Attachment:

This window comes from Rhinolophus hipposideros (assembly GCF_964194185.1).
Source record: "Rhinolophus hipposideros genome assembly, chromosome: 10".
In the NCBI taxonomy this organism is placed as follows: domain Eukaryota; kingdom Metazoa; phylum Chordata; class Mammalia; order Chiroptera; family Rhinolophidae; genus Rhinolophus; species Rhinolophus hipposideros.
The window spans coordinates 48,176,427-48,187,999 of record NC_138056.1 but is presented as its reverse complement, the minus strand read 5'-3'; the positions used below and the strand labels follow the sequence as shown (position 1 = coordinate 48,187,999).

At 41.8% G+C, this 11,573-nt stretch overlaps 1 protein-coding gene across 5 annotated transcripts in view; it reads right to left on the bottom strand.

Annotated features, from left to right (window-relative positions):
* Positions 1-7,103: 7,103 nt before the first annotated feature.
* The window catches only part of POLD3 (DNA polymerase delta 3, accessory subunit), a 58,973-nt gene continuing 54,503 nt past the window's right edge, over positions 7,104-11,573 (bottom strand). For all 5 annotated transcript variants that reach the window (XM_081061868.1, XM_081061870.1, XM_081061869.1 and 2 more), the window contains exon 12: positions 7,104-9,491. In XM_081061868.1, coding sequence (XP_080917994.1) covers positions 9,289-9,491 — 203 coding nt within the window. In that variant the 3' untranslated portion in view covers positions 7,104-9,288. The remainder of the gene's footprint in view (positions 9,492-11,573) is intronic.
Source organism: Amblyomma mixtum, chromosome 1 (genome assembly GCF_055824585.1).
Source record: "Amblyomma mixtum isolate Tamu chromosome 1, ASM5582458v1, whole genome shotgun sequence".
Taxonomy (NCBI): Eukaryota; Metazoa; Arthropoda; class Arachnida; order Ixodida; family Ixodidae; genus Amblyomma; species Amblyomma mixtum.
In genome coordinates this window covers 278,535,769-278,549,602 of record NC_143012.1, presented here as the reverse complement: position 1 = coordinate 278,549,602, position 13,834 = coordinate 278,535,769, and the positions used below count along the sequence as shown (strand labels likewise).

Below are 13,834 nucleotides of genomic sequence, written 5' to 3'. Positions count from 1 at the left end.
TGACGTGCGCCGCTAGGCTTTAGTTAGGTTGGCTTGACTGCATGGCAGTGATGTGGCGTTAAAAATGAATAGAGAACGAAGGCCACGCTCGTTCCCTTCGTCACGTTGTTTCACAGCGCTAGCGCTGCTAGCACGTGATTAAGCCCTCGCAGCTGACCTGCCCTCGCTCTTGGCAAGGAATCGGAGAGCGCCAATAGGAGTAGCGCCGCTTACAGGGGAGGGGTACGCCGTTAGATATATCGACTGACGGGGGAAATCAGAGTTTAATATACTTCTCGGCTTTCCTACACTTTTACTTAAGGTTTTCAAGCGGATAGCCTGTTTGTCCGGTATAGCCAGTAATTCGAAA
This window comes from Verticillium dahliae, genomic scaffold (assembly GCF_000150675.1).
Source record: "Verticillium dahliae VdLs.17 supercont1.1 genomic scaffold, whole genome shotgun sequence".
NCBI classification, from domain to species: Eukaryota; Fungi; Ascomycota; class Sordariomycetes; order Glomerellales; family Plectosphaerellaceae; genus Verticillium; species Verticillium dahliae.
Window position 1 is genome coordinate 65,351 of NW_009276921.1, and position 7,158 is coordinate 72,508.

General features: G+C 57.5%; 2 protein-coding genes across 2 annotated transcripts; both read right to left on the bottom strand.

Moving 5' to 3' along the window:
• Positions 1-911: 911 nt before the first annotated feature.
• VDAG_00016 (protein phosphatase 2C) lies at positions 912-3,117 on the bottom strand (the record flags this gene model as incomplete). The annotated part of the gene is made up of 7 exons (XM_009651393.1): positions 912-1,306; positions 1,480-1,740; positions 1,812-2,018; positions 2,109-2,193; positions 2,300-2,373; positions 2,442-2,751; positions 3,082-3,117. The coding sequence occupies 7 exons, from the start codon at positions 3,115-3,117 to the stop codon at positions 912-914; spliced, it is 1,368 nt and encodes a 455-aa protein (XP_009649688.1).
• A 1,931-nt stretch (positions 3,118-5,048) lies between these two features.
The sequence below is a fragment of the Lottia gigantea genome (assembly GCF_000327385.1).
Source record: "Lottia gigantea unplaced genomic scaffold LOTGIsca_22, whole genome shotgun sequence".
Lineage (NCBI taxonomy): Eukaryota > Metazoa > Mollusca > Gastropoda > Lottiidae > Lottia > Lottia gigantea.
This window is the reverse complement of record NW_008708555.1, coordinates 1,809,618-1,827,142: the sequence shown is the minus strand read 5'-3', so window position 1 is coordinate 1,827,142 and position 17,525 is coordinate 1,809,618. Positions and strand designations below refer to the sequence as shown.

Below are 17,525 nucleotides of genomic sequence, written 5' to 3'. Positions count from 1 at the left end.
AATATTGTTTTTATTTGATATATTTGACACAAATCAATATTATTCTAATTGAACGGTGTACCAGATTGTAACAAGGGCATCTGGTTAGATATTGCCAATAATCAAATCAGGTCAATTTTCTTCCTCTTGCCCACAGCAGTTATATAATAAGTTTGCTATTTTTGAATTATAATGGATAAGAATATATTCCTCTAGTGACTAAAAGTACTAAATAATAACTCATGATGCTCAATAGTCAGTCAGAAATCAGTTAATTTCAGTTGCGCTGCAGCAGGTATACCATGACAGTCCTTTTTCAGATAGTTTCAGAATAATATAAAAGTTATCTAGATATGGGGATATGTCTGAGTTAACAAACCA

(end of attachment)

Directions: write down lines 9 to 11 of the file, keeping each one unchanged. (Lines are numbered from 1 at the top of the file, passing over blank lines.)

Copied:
Source organism: Amblyomma mixtum, chromosome 1 (genome assembly GCF_055824585.1).
Source record: "Amblyomma mixtum isolate Tamu chromosome 1, ASM5582458v1, whole genome shotgun sequence".
Taxonomy (NCBI): Eukaryota; Metazoa; Arthropoda; class Arachnida; order Ixodida; family Ixodidae; genus Amblyomma; species Amblyomma mixtum.